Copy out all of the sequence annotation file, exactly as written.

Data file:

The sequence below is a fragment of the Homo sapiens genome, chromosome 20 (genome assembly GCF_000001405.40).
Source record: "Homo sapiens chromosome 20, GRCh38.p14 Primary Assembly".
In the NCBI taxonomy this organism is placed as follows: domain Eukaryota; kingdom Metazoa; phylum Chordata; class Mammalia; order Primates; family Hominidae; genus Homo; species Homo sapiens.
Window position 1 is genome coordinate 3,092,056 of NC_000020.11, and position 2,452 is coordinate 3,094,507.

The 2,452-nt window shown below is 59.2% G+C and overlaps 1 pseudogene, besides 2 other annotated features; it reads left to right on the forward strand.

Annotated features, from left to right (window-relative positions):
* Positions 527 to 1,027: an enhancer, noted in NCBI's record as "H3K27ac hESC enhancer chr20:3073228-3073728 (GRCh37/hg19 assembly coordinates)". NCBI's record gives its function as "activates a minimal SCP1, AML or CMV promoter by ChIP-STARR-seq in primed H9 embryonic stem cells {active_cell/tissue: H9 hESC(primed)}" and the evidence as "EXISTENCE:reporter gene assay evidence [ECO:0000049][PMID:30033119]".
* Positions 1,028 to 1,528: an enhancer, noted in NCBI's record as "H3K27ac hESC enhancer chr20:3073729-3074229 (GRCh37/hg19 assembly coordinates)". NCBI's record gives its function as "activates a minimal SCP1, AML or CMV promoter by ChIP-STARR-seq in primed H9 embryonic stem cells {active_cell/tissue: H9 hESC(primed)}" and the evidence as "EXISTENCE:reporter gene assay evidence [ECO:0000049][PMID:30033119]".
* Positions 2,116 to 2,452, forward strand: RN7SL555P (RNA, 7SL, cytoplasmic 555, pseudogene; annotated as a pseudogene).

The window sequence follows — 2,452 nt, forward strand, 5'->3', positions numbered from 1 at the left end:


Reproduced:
The sequence below is a fragment of the Homo sapiens genome, chromosome 20 (genome assembly GCF_000001405.40).
Source record: "Homo sapiens chromosome 20, GRCh38.p14 Primary Assembly".
In the NCBI taxonomy this organism is placed as follows: domain Eukaryota; kingdom Metazoa; phylum Chordata; class Mammalia; order Primates; family Hominidae; genus Homo; species Homo sapiens.
Window position 1 is genome coordinate 3,092,056 of NC_000020.11, and position 2,452 is coordinate 3,094,507.

The 2,452-nt window shown below is 59.2% G+C and overlaps 1 pseudogene, besides 2 other annotated features; it reads left to right on the forward strand.

Annotated features, from left to right (window-relative positions):
* Positions 527 to 1,027: an enhancer, noted in NCBI's record as "H3K27ac hESC enhancer chr20:3073228-3073728 (GRCh37/hg19 assembly coordinates)". NCBI's record gives its function as "activates a minimal SCP1, AML or CMV promoter by ChIP-STARR-seq in primed H9 embryonic stem cells {active_cell/tissue: H9 hESC(primed)}" and the evidence as "EXISTENCE:reporter gene assay evidence [ECO:0000049][PMID:30033119]".
* Positions 1,028 to 1,528: an enhancer, noted in NCBI's record as "H3K27ac hESC enhancer chr20:3073729-3074229 (GRCh37/hg19 assembly coordinates)". NCBI's record gives its function as "activates a minimal SCP1, AML or CMV promoter by ChIP-STARR-seq in primed H9 embryonic stem cells {active_cell/tissue: H9 hESC(primed)}" and the evidence as "EXISTENCE:reporter gene assay evidence [ECO:0000049][PMID:30033119]".
* Positions 2,116 to 2,452, forward strand: RN7SL555P (RNA, 7SL, cytoplasmic 555, pseudogene; annotated as a pseudogene).

The window sequence follows — 2,452 nt, forward strand, 5'->3', positions numbered from 1 at the left end: